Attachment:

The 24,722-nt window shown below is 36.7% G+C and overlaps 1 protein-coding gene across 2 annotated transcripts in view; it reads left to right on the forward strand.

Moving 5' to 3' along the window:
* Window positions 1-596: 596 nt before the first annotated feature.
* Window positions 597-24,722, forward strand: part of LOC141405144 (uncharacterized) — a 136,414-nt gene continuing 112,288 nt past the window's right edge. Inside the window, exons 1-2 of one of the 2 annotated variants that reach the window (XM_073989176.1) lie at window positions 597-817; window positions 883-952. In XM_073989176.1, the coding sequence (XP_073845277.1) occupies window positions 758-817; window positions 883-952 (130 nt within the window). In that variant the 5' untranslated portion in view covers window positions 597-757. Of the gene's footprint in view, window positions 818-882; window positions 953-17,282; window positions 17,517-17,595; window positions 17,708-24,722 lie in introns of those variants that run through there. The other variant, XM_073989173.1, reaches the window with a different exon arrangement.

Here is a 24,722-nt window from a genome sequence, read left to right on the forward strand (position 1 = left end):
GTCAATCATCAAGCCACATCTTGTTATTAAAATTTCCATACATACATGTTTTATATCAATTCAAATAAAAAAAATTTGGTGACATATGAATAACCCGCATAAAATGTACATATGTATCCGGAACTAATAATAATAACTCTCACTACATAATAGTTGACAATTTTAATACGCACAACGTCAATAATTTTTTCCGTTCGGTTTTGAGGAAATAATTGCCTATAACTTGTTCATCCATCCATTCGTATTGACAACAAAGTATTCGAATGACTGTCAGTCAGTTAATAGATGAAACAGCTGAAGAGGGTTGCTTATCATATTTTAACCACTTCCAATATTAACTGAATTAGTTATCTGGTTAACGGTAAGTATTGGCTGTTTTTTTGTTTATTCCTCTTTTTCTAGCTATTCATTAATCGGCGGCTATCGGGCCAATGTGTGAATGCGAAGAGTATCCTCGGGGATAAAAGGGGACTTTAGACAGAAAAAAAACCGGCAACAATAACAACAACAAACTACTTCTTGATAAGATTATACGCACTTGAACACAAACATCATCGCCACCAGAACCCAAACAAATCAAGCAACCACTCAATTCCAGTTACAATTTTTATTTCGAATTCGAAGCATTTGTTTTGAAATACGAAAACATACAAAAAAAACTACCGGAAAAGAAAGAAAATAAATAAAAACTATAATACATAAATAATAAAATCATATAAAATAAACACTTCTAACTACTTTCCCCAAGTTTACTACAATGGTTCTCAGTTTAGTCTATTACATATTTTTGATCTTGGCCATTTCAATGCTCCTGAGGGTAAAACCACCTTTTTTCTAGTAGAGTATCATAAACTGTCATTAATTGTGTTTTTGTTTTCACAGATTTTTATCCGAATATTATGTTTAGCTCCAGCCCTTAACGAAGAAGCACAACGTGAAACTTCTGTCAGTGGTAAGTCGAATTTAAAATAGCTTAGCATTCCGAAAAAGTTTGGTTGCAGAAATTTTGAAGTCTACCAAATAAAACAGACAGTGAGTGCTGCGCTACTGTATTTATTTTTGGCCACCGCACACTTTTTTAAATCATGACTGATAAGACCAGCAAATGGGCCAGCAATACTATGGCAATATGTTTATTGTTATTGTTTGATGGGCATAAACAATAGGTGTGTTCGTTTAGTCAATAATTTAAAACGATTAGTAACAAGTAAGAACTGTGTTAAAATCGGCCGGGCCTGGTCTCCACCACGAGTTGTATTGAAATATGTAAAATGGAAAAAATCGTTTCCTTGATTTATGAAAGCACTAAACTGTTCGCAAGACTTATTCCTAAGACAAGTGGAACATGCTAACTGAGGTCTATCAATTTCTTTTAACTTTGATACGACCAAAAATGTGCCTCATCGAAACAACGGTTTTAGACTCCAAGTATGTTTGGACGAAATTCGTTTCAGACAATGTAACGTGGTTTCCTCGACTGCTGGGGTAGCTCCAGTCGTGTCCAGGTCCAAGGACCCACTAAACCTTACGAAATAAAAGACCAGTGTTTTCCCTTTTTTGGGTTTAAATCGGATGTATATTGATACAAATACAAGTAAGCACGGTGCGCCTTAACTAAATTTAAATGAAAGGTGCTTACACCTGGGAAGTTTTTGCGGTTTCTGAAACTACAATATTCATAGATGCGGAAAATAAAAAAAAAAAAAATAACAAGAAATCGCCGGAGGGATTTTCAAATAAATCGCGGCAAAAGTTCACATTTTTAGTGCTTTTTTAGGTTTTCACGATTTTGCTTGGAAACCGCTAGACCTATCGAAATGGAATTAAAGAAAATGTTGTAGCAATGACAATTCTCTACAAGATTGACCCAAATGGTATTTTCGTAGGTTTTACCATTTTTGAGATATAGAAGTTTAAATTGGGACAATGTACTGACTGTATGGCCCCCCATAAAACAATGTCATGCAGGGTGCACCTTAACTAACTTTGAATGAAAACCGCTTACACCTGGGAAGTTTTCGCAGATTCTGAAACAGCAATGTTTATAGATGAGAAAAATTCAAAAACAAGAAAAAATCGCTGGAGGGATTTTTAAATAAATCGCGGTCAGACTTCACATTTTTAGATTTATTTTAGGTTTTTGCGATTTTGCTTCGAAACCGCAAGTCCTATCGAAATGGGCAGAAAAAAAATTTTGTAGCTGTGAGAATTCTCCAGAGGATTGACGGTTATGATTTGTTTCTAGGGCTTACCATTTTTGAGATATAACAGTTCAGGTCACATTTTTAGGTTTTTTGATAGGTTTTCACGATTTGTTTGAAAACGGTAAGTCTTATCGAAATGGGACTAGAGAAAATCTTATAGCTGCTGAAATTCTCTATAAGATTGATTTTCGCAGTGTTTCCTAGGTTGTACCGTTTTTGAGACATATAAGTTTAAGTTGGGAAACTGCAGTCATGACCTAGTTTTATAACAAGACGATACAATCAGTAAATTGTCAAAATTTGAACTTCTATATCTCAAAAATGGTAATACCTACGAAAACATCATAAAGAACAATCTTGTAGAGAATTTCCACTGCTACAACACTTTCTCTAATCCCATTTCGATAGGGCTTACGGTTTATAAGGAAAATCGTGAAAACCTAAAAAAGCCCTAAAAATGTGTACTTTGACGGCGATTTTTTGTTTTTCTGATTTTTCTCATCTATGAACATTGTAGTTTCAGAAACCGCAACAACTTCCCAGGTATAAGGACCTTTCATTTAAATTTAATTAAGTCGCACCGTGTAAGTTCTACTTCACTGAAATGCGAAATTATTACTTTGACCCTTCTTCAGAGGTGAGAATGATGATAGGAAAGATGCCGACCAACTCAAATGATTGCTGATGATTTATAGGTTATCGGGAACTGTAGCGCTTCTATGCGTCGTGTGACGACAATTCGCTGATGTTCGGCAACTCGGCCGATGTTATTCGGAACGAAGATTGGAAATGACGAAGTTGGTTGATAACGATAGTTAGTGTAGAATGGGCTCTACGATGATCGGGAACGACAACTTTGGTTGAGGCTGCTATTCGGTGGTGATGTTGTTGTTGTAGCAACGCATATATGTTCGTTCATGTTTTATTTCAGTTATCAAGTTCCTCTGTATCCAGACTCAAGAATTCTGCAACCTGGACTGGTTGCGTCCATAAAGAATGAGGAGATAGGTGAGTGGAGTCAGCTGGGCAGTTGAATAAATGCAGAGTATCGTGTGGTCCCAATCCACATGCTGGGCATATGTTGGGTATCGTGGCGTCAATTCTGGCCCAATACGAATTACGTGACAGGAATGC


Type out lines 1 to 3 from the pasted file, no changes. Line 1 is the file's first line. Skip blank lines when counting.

The 24,722-nt window shown below is 36.7% G+C and overlaps 1 protein-coding gene across 2 annotated transcripts in view; it reads left to right on the forward strand.

Moving 5' to 3' along the window:
* Window positions 1-596: 596 nt before the first annotated feature.